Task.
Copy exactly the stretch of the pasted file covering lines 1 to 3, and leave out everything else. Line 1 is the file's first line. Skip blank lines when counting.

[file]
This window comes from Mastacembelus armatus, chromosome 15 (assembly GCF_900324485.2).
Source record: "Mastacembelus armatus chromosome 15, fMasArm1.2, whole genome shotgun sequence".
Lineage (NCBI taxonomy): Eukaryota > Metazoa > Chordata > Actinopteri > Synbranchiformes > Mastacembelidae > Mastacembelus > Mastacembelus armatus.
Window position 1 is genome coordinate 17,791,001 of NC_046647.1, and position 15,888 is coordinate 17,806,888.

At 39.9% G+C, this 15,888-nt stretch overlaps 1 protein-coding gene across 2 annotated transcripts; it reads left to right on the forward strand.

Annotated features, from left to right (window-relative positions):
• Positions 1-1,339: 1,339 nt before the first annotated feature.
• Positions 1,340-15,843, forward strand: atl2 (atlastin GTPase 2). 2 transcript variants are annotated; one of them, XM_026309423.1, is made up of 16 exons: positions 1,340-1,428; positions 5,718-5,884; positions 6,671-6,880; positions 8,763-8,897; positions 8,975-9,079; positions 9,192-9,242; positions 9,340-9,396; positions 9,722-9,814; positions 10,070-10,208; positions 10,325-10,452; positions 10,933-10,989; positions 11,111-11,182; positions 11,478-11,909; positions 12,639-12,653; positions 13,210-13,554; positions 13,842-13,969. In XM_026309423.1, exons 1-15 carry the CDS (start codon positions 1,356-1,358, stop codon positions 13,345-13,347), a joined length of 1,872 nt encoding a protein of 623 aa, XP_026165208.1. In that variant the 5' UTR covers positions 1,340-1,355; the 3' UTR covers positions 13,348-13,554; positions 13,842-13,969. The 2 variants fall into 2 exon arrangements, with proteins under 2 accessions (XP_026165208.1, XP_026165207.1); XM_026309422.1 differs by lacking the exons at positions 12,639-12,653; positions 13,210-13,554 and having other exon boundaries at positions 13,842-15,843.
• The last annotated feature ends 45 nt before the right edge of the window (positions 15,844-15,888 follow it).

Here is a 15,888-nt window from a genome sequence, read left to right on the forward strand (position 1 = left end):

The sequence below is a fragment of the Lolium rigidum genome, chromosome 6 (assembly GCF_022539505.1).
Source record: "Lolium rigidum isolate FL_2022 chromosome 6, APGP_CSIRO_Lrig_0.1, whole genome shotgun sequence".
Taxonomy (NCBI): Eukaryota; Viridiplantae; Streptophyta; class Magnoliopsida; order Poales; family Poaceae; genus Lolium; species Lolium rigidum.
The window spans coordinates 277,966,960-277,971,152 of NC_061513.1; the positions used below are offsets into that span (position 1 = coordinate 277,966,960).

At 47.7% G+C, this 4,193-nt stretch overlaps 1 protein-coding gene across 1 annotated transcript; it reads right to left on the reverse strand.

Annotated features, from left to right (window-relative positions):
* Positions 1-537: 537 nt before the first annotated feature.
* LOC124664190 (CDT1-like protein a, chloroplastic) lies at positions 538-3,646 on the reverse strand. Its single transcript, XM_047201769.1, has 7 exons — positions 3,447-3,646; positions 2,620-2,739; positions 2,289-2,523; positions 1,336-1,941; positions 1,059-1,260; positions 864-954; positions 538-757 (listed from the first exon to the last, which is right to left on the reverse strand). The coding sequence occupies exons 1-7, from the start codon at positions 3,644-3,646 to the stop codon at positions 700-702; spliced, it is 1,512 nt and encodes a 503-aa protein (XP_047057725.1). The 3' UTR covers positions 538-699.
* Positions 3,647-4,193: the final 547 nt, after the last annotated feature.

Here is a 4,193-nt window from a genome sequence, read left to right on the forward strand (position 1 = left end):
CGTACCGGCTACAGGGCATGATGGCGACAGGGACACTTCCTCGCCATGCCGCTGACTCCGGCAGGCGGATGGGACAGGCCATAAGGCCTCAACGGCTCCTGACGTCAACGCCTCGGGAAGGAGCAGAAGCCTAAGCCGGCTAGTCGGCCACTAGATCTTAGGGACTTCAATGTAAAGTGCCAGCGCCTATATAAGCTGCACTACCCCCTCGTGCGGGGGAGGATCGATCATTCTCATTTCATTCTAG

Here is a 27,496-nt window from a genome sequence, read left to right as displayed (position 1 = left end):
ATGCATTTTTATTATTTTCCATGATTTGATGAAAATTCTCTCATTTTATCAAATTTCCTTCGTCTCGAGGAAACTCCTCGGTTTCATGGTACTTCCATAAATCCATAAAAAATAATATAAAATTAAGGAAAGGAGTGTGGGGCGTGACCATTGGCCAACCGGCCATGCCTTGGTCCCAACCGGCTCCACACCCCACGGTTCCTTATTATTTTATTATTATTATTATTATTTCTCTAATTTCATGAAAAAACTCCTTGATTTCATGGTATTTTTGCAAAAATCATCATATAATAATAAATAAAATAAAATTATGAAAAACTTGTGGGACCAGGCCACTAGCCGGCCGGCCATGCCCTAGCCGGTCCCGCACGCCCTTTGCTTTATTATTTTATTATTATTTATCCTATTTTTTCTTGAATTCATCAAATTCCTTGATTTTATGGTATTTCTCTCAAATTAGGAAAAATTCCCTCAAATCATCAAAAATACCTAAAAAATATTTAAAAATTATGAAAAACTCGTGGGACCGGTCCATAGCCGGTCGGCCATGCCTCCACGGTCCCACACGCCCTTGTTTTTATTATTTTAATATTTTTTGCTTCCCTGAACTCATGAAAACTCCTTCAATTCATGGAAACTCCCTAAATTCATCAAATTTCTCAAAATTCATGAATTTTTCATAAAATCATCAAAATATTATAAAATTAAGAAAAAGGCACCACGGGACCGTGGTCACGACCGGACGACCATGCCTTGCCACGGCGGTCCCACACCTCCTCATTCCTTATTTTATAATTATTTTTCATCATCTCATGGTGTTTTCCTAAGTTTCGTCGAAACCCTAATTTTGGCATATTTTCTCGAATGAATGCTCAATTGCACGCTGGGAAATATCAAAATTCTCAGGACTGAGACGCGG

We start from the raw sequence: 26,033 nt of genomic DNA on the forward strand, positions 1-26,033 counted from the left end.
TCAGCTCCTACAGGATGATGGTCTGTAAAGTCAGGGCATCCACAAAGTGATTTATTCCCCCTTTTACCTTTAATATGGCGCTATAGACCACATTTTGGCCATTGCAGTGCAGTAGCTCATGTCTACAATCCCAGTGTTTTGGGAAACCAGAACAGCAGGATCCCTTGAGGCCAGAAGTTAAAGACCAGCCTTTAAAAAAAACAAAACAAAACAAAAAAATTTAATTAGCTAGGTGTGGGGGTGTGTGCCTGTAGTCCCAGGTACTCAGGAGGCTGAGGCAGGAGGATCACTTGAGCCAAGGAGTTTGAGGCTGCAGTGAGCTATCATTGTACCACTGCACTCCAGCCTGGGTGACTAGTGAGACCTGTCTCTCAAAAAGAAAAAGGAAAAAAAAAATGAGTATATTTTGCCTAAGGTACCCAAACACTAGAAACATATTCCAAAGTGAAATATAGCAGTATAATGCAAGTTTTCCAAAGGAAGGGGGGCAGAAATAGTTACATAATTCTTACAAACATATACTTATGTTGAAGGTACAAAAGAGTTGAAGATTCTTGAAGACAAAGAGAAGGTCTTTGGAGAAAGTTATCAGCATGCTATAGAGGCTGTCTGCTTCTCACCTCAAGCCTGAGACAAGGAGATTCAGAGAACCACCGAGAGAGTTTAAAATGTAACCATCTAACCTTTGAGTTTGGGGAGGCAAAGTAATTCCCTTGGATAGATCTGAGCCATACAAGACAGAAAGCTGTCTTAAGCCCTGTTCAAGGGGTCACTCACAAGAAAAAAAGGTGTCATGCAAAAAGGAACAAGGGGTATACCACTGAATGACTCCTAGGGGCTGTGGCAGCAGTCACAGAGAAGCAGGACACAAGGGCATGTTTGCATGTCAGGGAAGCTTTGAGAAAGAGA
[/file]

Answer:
This window comes from Mastacembelus armatus, chromosome 15 (assembly GCF_900324485.2).
Source record: "Mastacembelus armatus chromosome 15, fMasArm1.2, whole genome shotgun sequence".
Lineage (NCBI taxonomy): Eukaryota > Metazoa > Chordata > Actinopteri > Synbranchiformes > Mastacembelidae > Mastacembelus > Mastacembelus armatus.